A few weeks ago my husband and I were invited to a small dinner party. My friend wanted us to visit with his 90-year-old father, who was in town for a brief stay.
It had been a long time since I’d seen his father, maybe 20 years. Since then, his wife had passed away and he was living alone in the Midwest. He’d recently traveled to the West Coast for an extended stay in the desert and now was in our area for a visit with his son before heading home.
My friend’s father (I will call him Bill) looked great: trim and well-dressed. We chatted into the evening, catching each other up on our lives and activities.
It was during this exchange that it first happened.
Bill asked my husband what he did for a living, and my husband explained he worked for a corporation in the tax department.
At a lull in the conversation, Bill said to my husband, “So, Dennis, this must be a busy time of year for you with tax season and all.”
My husband’s name is Peter.
After my friend corrected his father, Peter said it always seems to be busy when you are doing corporate taxes, with mergers, acquisitions, audits and reporting financial results to investors.
About 10 minutes later, Bill said again, “So, Dennis, this must be a busy time of year for you with tax season and all.”
We chalked it up to a need to fill in small talk, and the conversation was quickly changed. (I mean how much can we talk about taxes at a dinner party?)
We moved to the dinner table. As he sat down, Bill said to my husband, “So, Dennis, this must be a busy time of year for you with tax season and all.”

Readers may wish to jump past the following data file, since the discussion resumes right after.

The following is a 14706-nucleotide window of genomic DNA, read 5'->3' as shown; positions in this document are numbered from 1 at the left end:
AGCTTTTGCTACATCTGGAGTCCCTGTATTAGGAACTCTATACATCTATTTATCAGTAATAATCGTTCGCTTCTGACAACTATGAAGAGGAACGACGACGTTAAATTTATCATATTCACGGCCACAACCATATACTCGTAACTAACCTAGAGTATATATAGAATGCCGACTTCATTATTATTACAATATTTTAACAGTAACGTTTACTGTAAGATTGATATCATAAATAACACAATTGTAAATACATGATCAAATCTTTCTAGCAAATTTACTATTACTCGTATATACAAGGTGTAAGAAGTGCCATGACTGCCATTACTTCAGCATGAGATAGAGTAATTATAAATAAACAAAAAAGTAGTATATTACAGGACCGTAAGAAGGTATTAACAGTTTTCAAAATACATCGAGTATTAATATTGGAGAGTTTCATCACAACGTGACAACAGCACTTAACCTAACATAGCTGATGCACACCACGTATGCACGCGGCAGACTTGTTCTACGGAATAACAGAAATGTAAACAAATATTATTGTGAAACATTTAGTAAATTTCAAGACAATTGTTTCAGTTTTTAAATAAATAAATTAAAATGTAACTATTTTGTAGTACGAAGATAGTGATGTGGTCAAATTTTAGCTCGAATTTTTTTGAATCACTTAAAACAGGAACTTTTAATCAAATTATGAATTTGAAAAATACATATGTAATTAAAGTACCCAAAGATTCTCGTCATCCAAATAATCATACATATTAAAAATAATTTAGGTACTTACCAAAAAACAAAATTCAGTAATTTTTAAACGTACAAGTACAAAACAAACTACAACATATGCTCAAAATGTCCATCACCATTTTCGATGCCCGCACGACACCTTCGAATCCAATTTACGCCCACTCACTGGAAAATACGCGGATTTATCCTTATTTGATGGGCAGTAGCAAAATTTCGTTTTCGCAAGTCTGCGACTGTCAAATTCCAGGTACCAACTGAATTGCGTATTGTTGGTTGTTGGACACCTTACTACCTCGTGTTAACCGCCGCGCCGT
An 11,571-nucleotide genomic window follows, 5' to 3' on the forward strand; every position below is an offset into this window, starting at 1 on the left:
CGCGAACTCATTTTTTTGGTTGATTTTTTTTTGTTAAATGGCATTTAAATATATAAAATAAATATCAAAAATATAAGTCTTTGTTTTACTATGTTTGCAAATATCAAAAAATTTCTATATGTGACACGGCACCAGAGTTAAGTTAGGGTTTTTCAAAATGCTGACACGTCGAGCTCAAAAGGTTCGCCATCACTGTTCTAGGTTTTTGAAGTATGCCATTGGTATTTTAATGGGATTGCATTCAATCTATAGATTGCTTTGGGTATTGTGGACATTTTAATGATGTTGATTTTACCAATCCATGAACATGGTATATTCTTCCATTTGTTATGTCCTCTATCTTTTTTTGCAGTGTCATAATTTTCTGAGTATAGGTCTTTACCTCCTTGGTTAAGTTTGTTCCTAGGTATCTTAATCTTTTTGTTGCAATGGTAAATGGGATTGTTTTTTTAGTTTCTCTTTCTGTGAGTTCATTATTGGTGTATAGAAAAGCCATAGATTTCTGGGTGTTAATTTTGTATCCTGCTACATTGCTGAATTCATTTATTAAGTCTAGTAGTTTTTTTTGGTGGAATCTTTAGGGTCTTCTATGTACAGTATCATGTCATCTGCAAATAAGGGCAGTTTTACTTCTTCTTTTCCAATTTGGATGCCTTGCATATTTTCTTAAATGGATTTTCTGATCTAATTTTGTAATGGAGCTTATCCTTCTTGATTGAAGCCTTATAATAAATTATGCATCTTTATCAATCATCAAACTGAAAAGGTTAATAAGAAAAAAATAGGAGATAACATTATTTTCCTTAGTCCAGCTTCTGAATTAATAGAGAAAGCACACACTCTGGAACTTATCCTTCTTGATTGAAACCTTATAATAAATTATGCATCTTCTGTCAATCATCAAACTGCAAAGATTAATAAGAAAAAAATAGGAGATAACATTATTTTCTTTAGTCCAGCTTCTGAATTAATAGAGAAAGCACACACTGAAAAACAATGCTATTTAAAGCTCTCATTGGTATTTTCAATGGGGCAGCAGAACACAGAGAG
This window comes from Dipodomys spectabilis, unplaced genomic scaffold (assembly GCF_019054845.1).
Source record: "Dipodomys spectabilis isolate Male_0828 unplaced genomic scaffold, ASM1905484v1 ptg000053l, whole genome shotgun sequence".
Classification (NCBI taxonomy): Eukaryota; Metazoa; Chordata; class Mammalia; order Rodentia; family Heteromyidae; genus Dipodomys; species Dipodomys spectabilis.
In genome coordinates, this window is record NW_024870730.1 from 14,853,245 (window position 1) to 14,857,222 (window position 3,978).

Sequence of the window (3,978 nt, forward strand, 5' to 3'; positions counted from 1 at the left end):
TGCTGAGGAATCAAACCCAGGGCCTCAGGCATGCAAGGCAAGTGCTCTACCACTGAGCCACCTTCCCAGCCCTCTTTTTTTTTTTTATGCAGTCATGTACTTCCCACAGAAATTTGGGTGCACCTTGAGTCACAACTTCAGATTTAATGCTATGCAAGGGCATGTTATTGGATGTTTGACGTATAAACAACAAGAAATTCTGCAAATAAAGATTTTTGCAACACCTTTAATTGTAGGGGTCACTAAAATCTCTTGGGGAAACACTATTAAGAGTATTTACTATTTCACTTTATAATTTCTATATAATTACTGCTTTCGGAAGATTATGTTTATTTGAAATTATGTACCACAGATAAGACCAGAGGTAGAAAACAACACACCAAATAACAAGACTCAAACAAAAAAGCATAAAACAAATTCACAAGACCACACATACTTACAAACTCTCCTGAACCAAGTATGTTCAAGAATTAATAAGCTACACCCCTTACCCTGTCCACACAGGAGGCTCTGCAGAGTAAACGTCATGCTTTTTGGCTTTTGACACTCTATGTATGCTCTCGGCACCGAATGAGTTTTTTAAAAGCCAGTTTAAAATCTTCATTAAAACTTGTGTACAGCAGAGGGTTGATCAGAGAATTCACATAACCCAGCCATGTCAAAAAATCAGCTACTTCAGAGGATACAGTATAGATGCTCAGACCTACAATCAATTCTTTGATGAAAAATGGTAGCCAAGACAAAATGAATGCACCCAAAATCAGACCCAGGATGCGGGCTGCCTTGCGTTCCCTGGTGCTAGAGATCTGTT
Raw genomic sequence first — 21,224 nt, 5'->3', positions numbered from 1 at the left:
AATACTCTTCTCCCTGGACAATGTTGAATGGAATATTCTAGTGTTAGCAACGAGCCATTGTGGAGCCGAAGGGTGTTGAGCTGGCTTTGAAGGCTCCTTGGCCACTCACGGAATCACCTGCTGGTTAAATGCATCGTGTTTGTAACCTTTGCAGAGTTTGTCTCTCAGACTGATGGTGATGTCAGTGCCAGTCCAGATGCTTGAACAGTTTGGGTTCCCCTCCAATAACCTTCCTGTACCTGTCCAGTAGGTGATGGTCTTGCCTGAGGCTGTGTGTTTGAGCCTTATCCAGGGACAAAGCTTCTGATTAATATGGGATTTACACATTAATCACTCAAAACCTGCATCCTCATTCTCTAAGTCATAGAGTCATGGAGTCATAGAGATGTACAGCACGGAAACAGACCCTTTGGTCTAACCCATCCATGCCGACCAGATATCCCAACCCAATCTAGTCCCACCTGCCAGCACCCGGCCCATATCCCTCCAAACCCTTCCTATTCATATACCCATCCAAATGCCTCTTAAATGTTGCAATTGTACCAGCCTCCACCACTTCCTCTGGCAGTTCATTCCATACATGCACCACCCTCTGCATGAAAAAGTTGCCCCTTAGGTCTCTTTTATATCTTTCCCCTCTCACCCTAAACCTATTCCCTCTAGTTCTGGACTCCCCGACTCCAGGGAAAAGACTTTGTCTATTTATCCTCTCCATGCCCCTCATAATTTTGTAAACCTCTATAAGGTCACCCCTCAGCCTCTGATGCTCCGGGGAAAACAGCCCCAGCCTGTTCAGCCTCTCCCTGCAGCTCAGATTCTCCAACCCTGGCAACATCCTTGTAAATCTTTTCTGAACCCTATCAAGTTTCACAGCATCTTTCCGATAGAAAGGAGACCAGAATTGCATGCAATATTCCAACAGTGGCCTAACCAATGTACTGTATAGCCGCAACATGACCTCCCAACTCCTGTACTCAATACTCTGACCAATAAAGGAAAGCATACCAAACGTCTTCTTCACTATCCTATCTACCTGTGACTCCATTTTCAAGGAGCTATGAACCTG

Peter replied, “Yes!”
This happened two more times during the evening. I am not sure how many times my friend heard it occur.
On the drive home, my husband and I talked about Bill’s apparent memory problems.
I asked him if he thought I should mention anything to my friend, and my husband said, “No, leave it alone.”
But what if there is a cognitive issue and Bill gets into a car accident or has trouble managing his medications, I asked my husband. Either of those things could be life-threatening.
My husband said, “Your friend heard the same as we heard. If he has concerns, he will address them with his father.”
The next morning on my daily phone call with my mom, I told her what happened and asked her if I should say anything to my friend.
My mom responded, “Leave the poor man alone; he’s 90.”
I explained to my mother that I was not picking on the man. I was concerned for his safety. “I’m afraid if Bill does have cognitive impairment and he is living alone that he may cause himself harm—financial or physical.”
If the root of memory issues is not dementia, getting to the underlying cause can sometimes alleviate the problem. That’s a good reason to identify if something is wrong.
According to Alzheimer’s Disease International, only one in four people with Alzheimer’s disease have been diagnosed. There are many benefits to screening and diagnosis. Knowing is oftentimes better than not knowing.
But is it my place to point this out to my friend? I’m not sure.
What would you do?